All his life Salvador Dalí had a great interest for the world of fashion. His meeting with Coco Chanel inspired him to design clothing, such as the costumes the theatrical piece, Bacchanale, and for the opera, Tristan Fou.
In 1950 he created, with Christian Dior the special Costume for 1945 with drawers.
He also designed jewellery for women : The Eye of time (1949) based on the Persistence of Memory, and Rubis’ Lips (1950) based on the Mae West’s Lips Sofa. In 1981 his piece, “Apparition of the Face of the Aphrodite of Knidos in a landscape”, inspired him to make the bottles for the perfume Salvador Dalí Homme et Femme.
According to Dalí, art should invade life. He thus became interested in interior furnishings after meeting the famous interior designer Jean-Michel Franck.
In 1934-1935, Dalí produced, from a photographic portrait of Mae West, a gouache with the title : Face of Mae West which can be used as a surrealistic apartment. Also presented here is the Salon vis à vis de Dalí et Gala, which recreated the master’s projects going back to 1935-1937, such as the Lamp with drawers and the Lamp stand with crutches (produced from sketches made around 1936-1937).
For the interior he also designed a tableware series in Vermillon (1962).
Dalí, Schiaparelli, Fashion
“The constant tragedy of life is fashion and that is why I have always liked to collaborate with (…) Madame Schiaparelli, just to prove that the idea of dressing oneself, the idea of disguising oneself, was only the consequence of the traumatic experience of birth, which is the strongest of all the traumas that a human being can experience, since it is the first.” Salvador Dalí
Cocteau, Eluard, Magritte and Man Ray introduced Dalí to high society in the 1930s. Through them, he met Elsa Schiaparelli, the Italian fashion designer who was close to artists from the Dada and surrealist movements. Schiaparelli was very creative and conceptual, and did not consider designing as a profession but as “a very difficult and frustrating art, for as soon as a dress is born, it belongs to the past. A dress cannot be hung on the wall like a painting.”
Schiaparelli’s work with Salvador Dalí was the most fruitful of all of her collaborations with artists. Actually, Dalí was interested in all aspects of fashion since the 30s. As for Schiaparelli, she liked visual games, even to the point of being absurd questionings our perception of reality. In 1932, even the New Yorker said that “A frock from Schiaparelli ranks like a modern canvas.”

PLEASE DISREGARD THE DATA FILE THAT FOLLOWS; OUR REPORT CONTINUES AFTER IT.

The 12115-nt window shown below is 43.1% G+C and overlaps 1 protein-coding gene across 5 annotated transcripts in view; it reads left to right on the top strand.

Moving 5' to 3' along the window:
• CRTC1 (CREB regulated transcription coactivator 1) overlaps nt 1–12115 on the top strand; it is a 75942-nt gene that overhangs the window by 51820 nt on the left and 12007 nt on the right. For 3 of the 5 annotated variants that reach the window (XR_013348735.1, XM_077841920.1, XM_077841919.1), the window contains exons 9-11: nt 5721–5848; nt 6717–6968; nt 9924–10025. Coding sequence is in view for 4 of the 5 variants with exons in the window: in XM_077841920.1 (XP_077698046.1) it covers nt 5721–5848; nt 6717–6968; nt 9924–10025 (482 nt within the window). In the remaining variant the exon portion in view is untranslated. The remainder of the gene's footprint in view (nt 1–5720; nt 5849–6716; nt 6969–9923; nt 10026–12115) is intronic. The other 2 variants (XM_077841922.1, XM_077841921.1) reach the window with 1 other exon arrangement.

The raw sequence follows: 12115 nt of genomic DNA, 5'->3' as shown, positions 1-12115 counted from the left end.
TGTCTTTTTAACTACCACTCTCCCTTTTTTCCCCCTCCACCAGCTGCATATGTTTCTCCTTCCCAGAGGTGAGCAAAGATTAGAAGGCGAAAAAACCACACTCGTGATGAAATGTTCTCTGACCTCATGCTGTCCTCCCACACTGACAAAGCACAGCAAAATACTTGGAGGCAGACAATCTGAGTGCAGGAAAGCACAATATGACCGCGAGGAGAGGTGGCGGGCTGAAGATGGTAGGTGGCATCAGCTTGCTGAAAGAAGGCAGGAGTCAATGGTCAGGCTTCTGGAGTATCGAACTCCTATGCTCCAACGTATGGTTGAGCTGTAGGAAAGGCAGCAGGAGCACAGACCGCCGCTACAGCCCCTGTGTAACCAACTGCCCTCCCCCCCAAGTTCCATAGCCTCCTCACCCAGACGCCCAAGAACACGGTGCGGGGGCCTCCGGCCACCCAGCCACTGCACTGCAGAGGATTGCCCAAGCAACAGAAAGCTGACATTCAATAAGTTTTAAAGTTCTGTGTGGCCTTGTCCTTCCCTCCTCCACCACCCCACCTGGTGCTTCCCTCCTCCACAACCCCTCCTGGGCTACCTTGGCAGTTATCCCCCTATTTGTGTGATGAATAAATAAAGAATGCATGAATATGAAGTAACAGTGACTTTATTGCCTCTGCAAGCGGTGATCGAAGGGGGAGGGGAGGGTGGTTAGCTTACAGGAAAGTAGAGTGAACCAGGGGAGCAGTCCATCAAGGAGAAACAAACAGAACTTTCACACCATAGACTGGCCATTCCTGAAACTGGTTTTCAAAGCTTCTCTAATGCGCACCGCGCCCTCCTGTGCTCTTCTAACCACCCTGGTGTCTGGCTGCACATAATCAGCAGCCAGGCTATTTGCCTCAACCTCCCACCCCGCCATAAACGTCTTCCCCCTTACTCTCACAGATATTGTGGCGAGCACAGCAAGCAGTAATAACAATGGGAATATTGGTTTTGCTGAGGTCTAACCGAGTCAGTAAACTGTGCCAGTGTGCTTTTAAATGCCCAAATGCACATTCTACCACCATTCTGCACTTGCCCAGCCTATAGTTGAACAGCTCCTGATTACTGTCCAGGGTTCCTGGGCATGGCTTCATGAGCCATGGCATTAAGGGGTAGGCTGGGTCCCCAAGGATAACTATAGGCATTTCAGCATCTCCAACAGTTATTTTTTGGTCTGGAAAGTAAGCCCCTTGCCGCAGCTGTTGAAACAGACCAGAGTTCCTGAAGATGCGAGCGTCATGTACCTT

Schiaparelli’s winter 1936-1937, collection presented in August 1936, was their first official collaboration, although it was obvious that Dalí knew everything about the designer’s work since 1935.
Dalí’s Anthropomorphic Cabinet (1936), whose torso is a chest of drawers, inspired a Schiaparelli suit designed the same year, whose pockets, either real or in trompe l’oeil, were shaped like boxes and the buttons were drawer knobs.
The idea for the famous Shoe-Hat came from a photo of Dalí standing with a shoe on his head that was taken by Gala.
The Lobster Dress from 1937 is another iconic piece from the collaboration between Schiaparelli and Dalí. Dalí drew an immense blood-red lobster on a plain white organdy evening gown, that was highly symbolic of his obsession with sex. The new Duchess of Windsor, the sultry Wallis Simpson, immediately wore it for photographer Cecil Beaton (Vogue 1937), without realizing that this “Dalinian fig leaf” would accelerate her royal spouse’s abdication.
Dalí spoke about lobsters : “Like lobsters, young girls have a delightful exterior. Like lobsters, they turn red when you get them ready to eat.”
The Tears Dress, which is part of the Circus Collection from 1938, was inspired by the painting, Three Young Surrealist Women Holding In Their Arms The Skins Of An Orchestra. The dress has a trompe l’oeil pattern that looks like torn pieces of fabric. It is a mourning dress that comes with a long veil.
Beyond clothing, Dalí continued his collaboration with Elsa Schiaparelli by imagining patterns for fabric and perfume bottles, such as the labels for Shocking Radiance body oils and the Baccarat crystal bottle for her fragrance, Le Roy Soleil in 1946.
According to Dalí, Paris of the 1930s was symbolized “not by the surrealist polemics in the café on the Place Blanche, or by the suicide of my great friend, René Crevel, but by the dressmaking establishment which Elsa Schiaparelli was about to open on the Place Vendôme. Here new morphological phenomena occurred ; […] here the tongues of fire of the Holy Ghost of Dalí were going to descend” (The Secret Life of Salvador Dalí, 1942).
Elsa Schiaparelli, Dilys E. Blum, 2004
The Secret Life of Salvador Dalí, Salvador Dalí, 1942
The Little Book of Schiaparelli, Emma Baxter-Wright, 2012